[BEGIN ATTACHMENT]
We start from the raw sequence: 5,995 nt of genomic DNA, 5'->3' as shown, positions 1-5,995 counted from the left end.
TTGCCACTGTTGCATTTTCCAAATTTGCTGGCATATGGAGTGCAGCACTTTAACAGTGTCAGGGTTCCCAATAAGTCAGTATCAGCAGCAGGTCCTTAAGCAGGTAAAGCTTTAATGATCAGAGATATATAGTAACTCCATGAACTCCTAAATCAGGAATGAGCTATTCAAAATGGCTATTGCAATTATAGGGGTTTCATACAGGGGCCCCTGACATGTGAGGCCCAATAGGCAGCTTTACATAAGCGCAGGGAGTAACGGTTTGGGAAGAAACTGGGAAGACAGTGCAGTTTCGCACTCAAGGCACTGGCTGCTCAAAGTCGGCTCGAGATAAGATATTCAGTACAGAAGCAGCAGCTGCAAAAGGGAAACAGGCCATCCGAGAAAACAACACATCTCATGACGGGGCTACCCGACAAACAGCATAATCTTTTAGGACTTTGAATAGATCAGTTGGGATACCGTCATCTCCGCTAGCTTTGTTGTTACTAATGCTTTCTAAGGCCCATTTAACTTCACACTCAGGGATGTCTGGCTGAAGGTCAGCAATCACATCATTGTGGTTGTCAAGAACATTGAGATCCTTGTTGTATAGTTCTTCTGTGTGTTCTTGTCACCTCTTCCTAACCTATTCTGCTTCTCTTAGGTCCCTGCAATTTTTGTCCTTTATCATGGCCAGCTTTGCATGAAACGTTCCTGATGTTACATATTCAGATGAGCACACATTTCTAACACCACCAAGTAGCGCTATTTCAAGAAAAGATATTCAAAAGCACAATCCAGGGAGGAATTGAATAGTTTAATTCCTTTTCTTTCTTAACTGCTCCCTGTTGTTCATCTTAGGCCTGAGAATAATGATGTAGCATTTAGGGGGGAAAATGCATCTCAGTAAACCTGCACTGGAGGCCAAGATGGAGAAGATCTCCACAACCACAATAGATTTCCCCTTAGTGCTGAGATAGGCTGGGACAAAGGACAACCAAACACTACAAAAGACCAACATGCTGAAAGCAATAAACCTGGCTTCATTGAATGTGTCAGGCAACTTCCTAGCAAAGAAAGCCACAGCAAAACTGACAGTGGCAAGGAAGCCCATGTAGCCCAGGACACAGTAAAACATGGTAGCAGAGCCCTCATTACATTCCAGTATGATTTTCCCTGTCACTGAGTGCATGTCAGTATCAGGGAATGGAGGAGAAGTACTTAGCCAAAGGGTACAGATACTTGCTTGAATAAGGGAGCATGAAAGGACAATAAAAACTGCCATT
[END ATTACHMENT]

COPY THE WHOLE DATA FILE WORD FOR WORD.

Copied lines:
We start from the raw sequence: 5,995 nt of genomic DNA, 5'->3' as shown, positions 1-5,995 counted from the left end.
TTGCCACTGTTGCATTTTCCAAATTTGCTGGCATATGGAGTGCAGCACTTTAACAGTGTCAGGGTTCCCAATAAGTCAGTATCAGCAGCAGGTCCTTAAGCAGGTAAAGCTTTAATGATCAGAGATATATAGTAACTCCATGAACTCCTAAATCAGGAATGAGCTATTCAAAATGGCTATTGCAATTATAGGGGTTTCATACAGGGGCCCCTGACATGTGAGGCCCAATAGGCAGCTTTACATAAGCGCAGGGAGTAACGGTTTGGGAAGAAACTGGGAAGACAGTGCAGTTTCGCACTCAAGGCACTGGCTGCTCAAAGTCGGCTCGAGATAAGATATTCAGTACAGAAGCAGCAGCTGCAAAAGGGAAACAGGCCATCCGAGAAAACAACACATCTCATGACGGGGCTACCCGACAAACAGCATAATCTTTTAGGACTTTGAATAGATCAGTTGGGATACCGTCATCTCCGCTAGCTTTGTTGTTACTAATGCTTTCTAAGGCCCATTTAACTTCACACTCAGGGATGTCTGGCTGAAGGTCAGCAATCACATCATTGTGGTTGTCAAGAACATTGAGATCCTTGTTGTATAGTTCTTCTGTGTGTTCTTGTCACCTCTTCCTAACCTATTCTGCTTCTCTTAGGTCCCTGCAATTTTTGTCCTTTATCATGGCCAGCTTTGCATGAAACGTTCCTGATGTTACATATTCAGATGAGCACACATTTCTAACACCACCAAGTAGCGCTATTTCAAGAAAAGATATTCAAAAGCACAATCCAGGGAGGAATTGAATAGTTTAATTCCTTTTCTTTCTTAACTGCTCCCTGTTGTTCATCTTAGGCCTGAGAATAATGATGTAGCATTTAGGGGGGAAAATGCATCTCAGTAAACCTGCACTGGAGGCCAAGATGGAGAAGATCTCCACAACCACAATAGATTTCCCCTTAGTGCTGAGATAGGCTGGGACAAAGGACAACCAAACACTACAAAAGACCAACATGCTGAAAGCAATAAACCTGGCTTCATTGAATGTGTCAGGCAACTTCCTAGCAAAGAAAGCCACAGCAAAACTGACAGTGGCAAGGAAGCCCATGTAGCCCAGGACACAGTAAAACATGGTAGCAGAGCCCTCATTACATTCCAGTATGATTTTCCCTGTCACTGAGTGCATGTCAGTATCAGGGAATGGAGGAGAAGTACTTAGCCAAAGGGTACAGATACTTGCTTGAATAAGGGAGCATGAAAGGACAATAAAAACTGCCATT